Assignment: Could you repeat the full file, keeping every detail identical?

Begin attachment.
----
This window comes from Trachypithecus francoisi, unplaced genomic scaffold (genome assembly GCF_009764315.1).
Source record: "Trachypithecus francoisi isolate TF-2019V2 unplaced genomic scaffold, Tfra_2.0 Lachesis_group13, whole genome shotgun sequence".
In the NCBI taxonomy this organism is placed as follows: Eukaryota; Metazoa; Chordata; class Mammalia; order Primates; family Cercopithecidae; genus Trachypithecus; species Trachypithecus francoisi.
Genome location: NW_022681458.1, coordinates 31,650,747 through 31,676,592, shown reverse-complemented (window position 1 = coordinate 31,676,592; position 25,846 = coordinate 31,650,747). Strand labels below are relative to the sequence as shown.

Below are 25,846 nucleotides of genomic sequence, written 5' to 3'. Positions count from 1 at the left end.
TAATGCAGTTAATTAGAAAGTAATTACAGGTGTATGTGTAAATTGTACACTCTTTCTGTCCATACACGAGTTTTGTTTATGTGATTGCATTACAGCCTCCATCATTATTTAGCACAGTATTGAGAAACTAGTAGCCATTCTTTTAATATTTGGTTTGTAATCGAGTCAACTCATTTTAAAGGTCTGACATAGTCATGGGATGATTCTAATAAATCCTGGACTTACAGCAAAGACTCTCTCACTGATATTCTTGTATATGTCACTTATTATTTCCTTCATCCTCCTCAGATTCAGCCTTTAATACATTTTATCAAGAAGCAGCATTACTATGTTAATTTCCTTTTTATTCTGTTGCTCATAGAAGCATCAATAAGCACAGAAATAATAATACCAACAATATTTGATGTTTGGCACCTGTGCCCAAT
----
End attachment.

This window comes from Trachypithecus francoisi, unplaced genomic scaffold (genome assembly GCF_009764315.1).
Source record: "Trachypithecus francoisi isolate TF-2019V2 unplaced genomic scaffold, Tfra_2.0 Lachesis_group13, whole genome shotgun sequence".
In the NCBI taxonomy this organism is placed as follows: Eukaryota; Metazoa; Chordata; class Mammalia; order Primates; family Cercopithecidae; genus Trachypithecus; species Trachypithecus francoisi.
Genome location: NW_022681458.1, coordinates 31,650,747 through 31,676,592, shown reverse-complemented (window position 1 = coordinate 31,676,592; position 25,846 = coordinate 31,650,747). Strand labels below are relative to the sequence as shown.

Below are 25,846 nucleotides of genomic sequence, written 5' to 3'. Positions count from 1 at the left end.
TAATGCAGTTAATTAGAAAGTAATTACAGGTGTATGTGTAAATTGTACACTCTTTCTGTCCATACACGAGTTTTGTTTATGTGATTGCATTACAGCCTCCATCATTATTTAGCACAGTATTGAGAAACTAGTAGCCATTCTTTTAATATTTGGTTTGTAATCGAGTCAACTCATTTTAAAGGTCTGACATAGTCATGGGATGATTCTAATAAATCCTGGACTTACAGCAAAGACTCTCTCACTGATATTCTTGTATATGTCACTTATTATTTCCTTCATCCTCCTCAGATTCAGCCTTTAATACATTTTATCAAGAAGCAGCATTACTATGTTAATTTCCTTTTTATTCTGTTGCTCATAGAAGCATCAATAAGCACAGAAATAATAATACCAACAATATTTGATGTTTGGCACCTGTGCCCAAT